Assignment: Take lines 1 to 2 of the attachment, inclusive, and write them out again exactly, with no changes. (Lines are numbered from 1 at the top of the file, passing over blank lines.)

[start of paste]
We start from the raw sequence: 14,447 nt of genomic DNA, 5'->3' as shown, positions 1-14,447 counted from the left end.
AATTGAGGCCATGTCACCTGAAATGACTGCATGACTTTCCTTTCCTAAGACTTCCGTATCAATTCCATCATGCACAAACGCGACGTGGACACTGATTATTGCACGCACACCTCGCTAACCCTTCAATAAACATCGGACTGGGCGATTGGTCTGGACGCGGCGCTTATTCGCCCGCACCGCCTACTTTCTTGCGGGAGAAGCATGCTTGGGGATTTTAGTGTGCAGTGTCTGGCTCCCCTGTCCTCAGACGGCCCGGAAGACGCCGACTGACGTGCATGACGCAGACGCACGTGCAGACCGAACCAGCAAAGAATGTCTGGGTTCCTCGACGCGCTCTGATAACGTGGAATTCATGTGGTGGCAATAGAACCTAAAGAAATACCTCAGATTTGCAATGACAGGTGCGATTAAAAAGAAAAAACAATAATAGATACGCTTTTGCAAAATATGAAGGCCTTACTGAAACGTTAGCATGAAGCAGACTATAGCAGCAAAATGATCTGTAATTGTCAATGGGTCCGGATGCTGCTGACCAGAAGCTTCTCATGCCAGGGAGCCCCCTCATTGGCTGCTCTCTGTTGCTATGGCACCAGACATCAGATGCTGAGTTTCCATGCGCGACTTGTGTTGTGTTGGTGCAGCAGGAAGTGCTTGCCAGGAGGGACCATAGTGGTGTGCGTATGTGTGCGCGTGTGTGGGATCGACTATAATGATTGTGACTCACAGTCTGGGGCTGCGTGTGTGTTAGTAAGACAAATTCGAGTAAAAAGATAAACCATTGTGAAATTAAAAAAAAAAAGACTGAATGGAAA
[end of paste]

We start from the raw sequence: 14,447 nt of genomic DNA, 5'->3' as shown, positions 1-14,447 counted from the left end.
AATTGAGGCCATGTCACCTGAAATGACTGCATGACTTTCCTTTCCTAAGACTTCCGTATCAATTCCATCATGCACAAACGCGACGTGGACACTGATTATTGCACGCACACCTCGCTAACCCTTCAATAAACATCGGACTGGGCGATTGGTCTGGACGCGGCGCTTATTCGCCCGCACCGCCTACTTTCTTGCGGGAGAAGCATGCTTGGGGATTTTAGTGTGCAGTGTCTGGCTCCCCTGTCCTCAGACGGCCCGGAAGACGCCGACTGACGTGCATGACGCAGACGCACGTGCAGACCGAACCAGCAAAGAATGTCTGGGTTCCTCGACGCGCTCTGATAACGTGGAATTCATGTGGTGGCAATAGAACCTAAAGAAATACCTCAGATTTGCAATGACAGGTGCGATTAAAAAGAAAAAACAATAATAGATACGCTTTTGCAAAATATGAAGGCCTTACTGAAACGTTAGCATGAAGCAGACTATAGCAGCAAAATGATCTGTAATTGTCAATGGGTCCGGATGCTGCTGACCAGAAGCTTCTCATGCCAGGGAGCCCCCTCATTGGCTGCTCTCTGTTGCTATGGCACCAGACATCAGATGCTGAGTTTCCATGCGCGACTTGTGTTGTGTTGGTGCAGCAGGAAGTGCTTGCCAGGAGGGACCATAGTGGTGTGCGTATGTGTGCGCGTGTGTGGGATCGACTATAATGATTGTGACTCACAGTCTGGGGCTGCGTGTGTGTTAGTAAGACAAATTCGAGTAAAAAGATAAACCATTGTGAAATTAAAAAAAAAAAGACTGAATGGAAA